urinary%20tract%20infection%20-%20complicated
URINARY TRACT INFECTION - COMPLICATED
Urinary tract infection (UTI) is complicated if the UTI is associated with factors that increases colonization and decreases therapy efficacy. Factors may include one or all of the following: Structural or functional abnormalities of the genitourinary tract; presence of an underlying disease that interferes with host defense mechanisms or the patient being immunocompromised; and being infected by a multi-drug resistant bacteria.
Principles of therapy includes effective antimicrobial antimicrobial therapy, optimal management of the underlying abnormalities or other diseases & adequate life-supporting measures.

Definition

  • Urinary tract infection (UTI) associated w/ a condition [eg structural or functional abnormalities of the genitourinary tract (GUT)] or the presence of an underlying disease that interferes w/ host defense mechanisms, which increases the risks of acquiring infection, failing therapy or having recurrent infections
  • Associated w/ altered microbiology that favors more antimicrobial resistant strains that are sometimes less virulent than those found in uncomplicated UTI

Etiology

  • The spectrum of bacteria causing complicated urinary tract infection (UTI) is much larger than that of uncomplicated UTI & more likely to be antibiotic-resistant
    • Escherichia coli, Proteus, Klebsiella, Pseudomonas, Serratia spp & enterococci are the usual strains found in urine culture
  • Catheter-associated UTI
    • Short-term (<1 week): E coli, Pseudomonas aeruginosa
    • Long-term (>1 week): Proteus mirabilis, E coli, P aeruginosa, Providencia stuartii, Morganella morganii, Citrobacter sp, Enterobacter sp, Enterococcus sp, Candida spp
  • Diabetes mellitus (DM) patients: E coli, Klebsiella pneumoniae, P mirabilis, P aeruginosa, Enterobacter sp, Enterococcus sp, Candida spp
  • Renal transplant patients: E coli, P mirabilis, K pneumoniae, P aeruginosa, Gram-positive cocci, Enterobacter sp, Enterococci sp, Serratia sp, Acinetobacter sp, Citrobacter spp, Corynebacterium urealyticum
  • Neutropenic patients: Gram-negative bacilli especially P aeruginosa, Staphylococcus aureus, Candida sp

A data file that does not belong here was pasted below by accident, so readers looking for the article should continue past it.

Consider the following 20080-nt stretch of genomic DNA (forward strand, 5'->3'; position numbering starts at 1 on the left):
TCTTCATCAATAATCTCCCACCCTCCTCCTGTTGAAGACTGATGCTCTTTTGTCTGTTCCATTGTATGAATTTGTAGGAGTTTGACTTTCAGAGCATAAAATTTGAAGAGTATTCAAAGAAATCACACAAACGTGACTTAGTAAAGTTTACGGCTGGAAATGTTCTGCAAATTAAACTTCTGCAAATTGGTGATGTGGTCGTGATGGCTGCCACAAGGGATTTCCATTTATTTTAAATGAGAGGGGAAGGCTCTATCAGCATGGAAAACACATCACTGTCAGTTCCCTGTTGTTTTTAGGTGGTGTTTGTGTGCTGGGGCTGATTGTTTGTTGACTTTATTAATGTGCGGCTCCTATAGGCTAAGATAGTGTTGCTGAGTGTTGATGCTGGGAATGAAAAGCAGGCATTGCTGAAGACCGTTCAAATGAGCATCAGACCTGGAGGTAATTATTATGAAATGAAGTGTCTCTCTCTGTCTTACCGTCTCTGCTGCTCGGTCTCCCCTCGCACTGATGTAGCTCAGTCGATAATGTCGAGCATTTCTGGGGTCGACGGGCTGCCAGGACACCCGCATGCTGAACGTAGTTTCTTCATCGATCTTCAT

• Patients w/ anatomic abnormalities: E coli, K pneumoniae, P aeruginosa, P mirabilis

Signs and Symptoms

  • A complicated urinary tract infection (UTI) does not necessarily present w/ clinical symptoms
  • Dysuria, urgency, frequency, flank pain, costovertebral angle tenderness, suprapubic pain & fever may or may not be present
  • May present w/ signs of sepsis: Hypotension, temperature >40°C, tender subcostal or intractable nausea & vomiting
  • Symptoms may vary from severe obstructive acute pyelonephritis w/ imminent urosepsis up to a catheter-associated post-op UTI
  • Concomitant medical conditions [eg diabetes mellitus (DM), renal failure] are often present

Risk Factors

Factors that suggest a potential complicated urinary tract infection (UTI):
  • >7 days of symptoms prior to presentation
  • Azotemia due to intrinsic renal disease
  • Chemical or radiation injuries of the uroepithelium
  • Comorbidities that predispose to papillary necrosis (eg sickle cell disease, severe DM, analgesic abuse, Pseudomonas sp infection)
  • Elderly
  • Healthcare-associated infection
  • Immunosuppression
  • Incomplete bladder emptying w/ >100 mL of residual urine
  • Male sex
    • Unless it is the 1st episode of symptomatic lower UTI occurring in young (15-40 years old) otherwise healthy, sexually active male w/ no history/clinical evidence of structural or functional urologic abnormality
  • Obstructive uropathy (eg bladder outlet obstruction, calculi, stones, stricture, tumor)
  • Peri- & postoperative UTI
  • Presence of an indwelling urinary catheter or use of intermittent bladder catheterization
  • Recent antimicrobial use
  • Recent urinary tract intervention
  • Renal insufficiency & transplantation
  • Unresolved UTI due to failed response to antibiotic therapy
  • Urinary tract modifications (eg ileal loop or pouch)
  • Vesicoureteral reflux or other functional abnormalities
  • Residence in an institution providing extended care
Digital Edition
Asia's trusted medical magazine for healthcare professionals. Get your MIMS Infectious Diseases - Malaysia digital copy today!
Sign In To Download
Editor's Recommendations
Most Read Articles
Kavitha G. Shekar, 23 Mar 2016
High school girls (15 to 19 years) on long-acting reversible contraception (LARC) are 60 percent less likely to use condoms compared to contraceptive pill users, findings of a US-based study. This places these girls and their partners at a higher risk for sexually transmitted infections (STIs) including human immunodeficiency virus and reflects their ignorance that condoms are mainly used for pregnancy prevention.